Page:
I know I go on a bit about food and the various merits of animal welfare and such, but our last Devon camping trip had an unexpected bonus. As well as the usual pay-as-you-go-through-countryside-that-by-all-rights-should-be-free trips, we fell across the ultimate example of how food should be reared.
The quacking from the other side of the hedge at Barley Meadow C&CC site should have been a clue that there were ducks, but we were so busy with new found enthusiasm for cloud spotting (of which more another day) it took till late in the week to pop round the corner to Higher Fingle Farm for a dozen eggs.
Not only did we get our eggs but also an invitation to visit and learn about the organic farming of Neville and Rona Amiss, and the work of their daughter Elsa in rearing a flock of egg-laying ducks to become suppliers of high quality produce to Waitrose, Duchy Originals and other high-end retailers. That coupled with Neville's enthusiasm and intelligent approach to producing food in a way that is not only sympathetic to animals (before the killing them bit, Lisa) but also sympathetic to the environment, made this the most worthwhile (and cheapest) trip out on our holiday.
The trials that Elsa, Rona and Neville have gone through for their food to be acceptable to retailers was a fascinating insight in to the way that regulation aimed at satifying food hygiene and health and safety actually make it difficult to produce good food.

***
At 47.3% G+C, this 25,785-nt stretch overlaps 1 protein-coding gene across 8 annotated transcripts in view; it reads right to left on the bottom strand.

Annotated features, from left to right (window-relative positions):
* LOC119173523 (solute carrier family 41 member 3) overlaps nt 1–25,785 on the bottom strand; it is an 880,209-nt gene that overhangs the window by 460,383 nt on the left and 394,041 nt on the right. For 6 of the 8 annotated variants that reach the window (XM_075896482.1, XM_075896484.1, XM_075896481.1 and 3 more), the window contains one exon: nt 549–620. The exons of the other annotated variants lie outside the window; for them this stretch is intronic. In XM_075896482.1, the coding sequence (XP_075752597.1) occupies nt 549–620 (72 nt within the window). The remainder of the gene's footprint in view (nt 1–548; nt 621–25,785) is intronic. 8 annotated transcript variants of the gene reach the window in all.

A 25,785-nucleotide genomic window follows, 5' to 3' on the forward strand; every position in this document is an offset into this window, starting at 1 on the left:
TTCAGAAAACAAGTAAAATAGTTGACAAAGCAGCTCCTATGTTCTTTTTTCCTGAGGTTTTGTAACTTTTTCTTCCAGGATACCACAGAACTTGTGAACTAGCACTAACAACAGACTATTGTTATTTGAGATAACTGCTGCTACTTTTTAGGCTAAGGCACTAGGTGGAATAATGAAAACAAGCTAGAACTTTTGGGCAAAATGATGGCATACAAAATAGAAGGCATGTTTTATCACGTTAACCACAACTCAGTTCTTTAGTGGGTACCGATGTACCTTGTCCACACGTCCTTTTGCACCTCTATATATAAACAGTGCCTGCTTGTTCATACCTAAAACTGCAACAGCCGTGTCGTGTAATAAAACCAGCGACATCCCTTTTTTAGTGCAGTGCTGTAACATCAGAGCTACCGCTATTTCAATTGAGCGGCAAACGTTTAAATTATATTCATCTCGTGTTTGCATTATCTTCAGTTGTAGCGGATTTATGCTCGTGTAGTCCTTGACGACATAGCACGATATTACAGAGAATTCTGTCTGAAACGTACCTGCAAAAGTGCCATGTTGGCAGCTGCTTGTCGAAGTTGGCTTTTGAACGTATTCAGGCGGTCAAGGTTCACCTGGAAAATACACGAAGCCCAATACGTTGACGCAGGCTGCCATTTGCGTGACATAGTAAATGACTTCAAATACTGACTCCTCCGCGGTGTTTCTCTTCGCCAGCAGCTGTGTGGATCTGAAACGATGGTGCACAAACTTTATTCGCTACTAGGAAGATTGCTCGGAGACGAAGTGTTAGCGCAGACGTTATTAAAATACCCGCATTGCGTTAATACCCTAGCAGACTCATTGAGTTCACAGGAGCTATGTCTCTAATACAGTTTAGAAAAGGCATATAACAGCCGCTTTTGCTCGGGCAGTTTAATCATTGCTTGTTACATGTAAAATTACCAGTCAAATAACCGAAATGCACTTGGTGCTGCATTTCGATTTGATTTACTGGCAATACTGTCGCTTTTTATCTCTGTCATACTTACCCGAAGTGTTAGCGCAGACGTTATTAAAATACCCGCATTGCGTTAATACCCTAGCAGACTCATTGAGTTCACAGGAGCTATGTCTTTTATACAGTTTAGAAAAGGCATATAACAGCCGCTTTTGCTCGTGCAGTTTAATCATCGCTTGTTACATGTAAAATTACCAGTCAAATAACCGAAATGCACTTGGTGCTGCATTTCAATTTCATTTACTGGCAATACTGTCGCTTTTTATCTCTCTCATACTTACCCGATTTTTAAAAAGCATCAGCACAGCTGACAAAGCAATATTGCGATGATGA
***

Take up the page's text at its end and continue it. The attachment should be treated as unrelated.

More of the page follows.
Talk about tail wagging the dog!
They are currently waiting to hear whether they have been sucessful with a grant application to help them purchase an egg washer - it's like a dishwasher but more careful - the current machine, that we saw in action, is a bit like a galvanised bucket that gently jiggles the eggs around in the water, but judging by the pile of broken eggs by the kitchen door, it's not always succesful.
Best for me was the discovery that Neville has his own small registered abbatoir on site which answered one of my biggest concerns about meat production - the transporting of animals miles from their home to, what amounts to, a killing factory. Neville's humane treatment means the animals are dispatched on-site quickly and kindly (if you can kill something kindly - I think you can).
Neville and Rona's philosophy and vision runs through everything they do like streaks through bacon; chatting to the people who actually produce food really does make the link between our plate and the field - if you get the chance to visit Higher Fingle farm - or any other friendly organic farmer - do take the opportunity; it will make you think differently about your food. Particularly the paying more and eating less bit - organic meat and food is expensive, no question, but we don't need to eat meat every day.
You can find out more about Higher Fingle Farm Here, or have a look at Elsa's Eggy Blog here - oh, by the way did I mention that Elsa is 11yrs old, and will be probably the only pupil to have her own flock of ducks and her own growing business when she starts senior school in September.
Now, here's my dilemma. Back in Oldham should I order some of Elsa's lovely eggs and incur the food miles all the way from Devon?
I think I can stand the guilt.